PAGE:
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  1. #1
    Regular Coder logictrap's Avatar
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    Seeking CSS Unconfoundedness

    I'm confounded why the css code below does not do what I expect. I have and outer div that specifies link attributes and an inner div with different link attributes. What is confounding me is that the inner div retains the link attributes of the outer div.

    Can someone unconfound this suffering mind?

    Code:
    <!DOCTYPE html PUBLIC "-//W3C//DTD XHTML 1.0 Transitional//EN" "http://www.w3.org/TR/xhtml1/DTD/xhtml1-transitional.dtd">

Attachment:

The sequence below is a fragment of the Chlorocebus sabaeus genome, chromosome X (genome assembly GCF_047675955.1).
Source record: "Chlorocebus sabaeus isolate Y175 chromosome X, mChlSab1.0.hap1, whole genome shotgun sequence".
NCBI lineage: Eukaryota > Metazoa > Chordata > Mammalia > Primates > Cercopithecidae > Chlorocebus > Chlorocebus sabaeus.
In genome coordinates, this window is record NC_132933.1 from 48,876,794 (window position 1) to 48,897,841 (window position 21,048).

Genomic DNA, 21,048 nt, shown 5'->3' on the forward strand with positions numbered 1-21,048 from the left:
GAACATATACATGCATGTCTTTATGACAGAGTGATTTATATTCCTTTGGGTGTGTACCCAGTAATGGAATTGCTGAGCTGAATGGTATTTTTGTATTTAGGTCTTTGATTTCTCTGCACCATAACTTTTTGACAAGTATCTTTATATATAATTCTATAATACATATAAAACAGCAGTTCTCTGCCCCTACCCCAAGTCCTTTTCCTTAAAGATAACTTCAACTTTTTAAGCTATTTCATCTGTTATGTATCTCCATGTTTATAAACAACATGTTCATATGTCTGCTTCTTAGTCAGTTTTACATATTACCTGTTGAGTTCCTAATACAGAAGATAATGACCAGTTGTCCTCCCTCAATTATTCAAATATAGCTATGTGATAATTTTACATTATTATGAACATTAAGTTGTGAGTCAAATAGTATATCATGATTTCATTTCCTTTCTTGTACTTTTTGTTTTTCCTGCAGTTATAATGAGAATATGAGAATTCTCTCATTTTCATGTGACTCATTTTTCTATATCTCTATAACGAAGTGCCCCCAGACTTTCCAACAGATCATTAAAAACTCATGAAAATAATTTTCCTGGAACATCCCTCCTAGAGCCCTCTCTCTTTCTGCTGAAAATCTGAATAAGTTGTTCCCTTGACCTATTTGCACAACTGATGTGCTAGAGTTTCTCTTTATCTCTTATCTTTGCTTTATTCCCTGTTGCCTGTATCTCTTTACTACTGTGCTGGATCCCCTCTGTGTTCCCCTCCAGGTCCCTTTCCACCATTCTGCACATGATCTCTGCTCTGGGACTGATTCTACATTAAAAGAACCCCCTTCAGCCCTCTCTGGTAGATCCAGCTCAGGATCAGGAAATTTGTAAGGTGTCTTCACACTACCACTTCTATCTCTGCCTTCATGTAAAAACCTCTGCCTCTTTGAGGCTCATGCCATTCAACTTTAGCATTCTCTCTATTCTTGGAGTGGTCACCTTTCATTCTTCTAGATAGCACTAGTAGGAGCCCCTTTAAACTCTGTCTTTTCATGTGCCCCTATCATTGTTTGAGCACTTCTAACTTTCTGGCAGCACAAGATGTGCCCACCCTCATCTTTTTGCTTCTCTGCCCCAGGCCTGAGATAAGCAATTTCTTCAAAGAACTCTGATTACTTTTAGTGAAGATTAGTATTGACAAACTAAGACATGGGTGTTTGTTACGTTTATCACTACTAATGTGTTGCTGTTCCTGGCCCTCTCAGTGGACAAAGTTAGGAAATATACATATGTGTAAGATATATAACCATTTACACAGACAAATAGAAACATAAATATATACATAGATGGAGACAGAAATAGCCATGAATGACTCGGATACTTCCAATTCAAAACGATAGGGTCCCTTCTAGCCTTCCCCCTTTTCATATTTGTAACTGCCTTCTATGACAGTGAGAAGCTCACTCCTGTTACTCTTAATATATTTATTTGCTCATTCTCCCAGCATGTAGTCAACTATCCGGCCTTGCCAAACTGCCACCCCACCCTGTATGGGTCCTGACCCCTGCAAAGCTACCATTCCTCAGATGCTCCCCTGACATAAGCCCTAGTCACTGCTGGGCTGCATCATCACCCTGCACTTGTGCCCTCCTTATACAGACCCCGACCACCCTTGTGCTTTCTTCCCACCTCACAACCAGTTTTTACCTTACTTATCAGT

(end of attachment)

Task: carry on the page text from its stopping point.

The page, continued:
<html xmlns="http://www.w3.org/1999/xhtml">
    <head>
    <meta http-equiv="Content-Type" content="text/html; charset=utf-8" />
    <title>Untitled Document</title>
    <style type="text/css">
    <!--
    #outer {
        width: 200px;
        color: #FF6600;
    }
    #outer a {
        color: #000000;
        text-decoration: underline;
    }
    #outer a:hover {
        color: #FF0000;
    }
    .inner {
        color: #0000CC;
    }
    .inner a {
        color: #00CC00;
    }
    .inner a:hover {
        color: #FFFF00;
    }
    -->
    </style>
    </head>
    
    <body>
    
    <div id="outer">
      Outer text: <a href="#">LINK</a>
      <div class="inner">Inner text: <a href="#">LINK</a></div>
    </div>
    </body>
    </html>

    Which came first - the chicken or the egg? The egg... [ticket closed]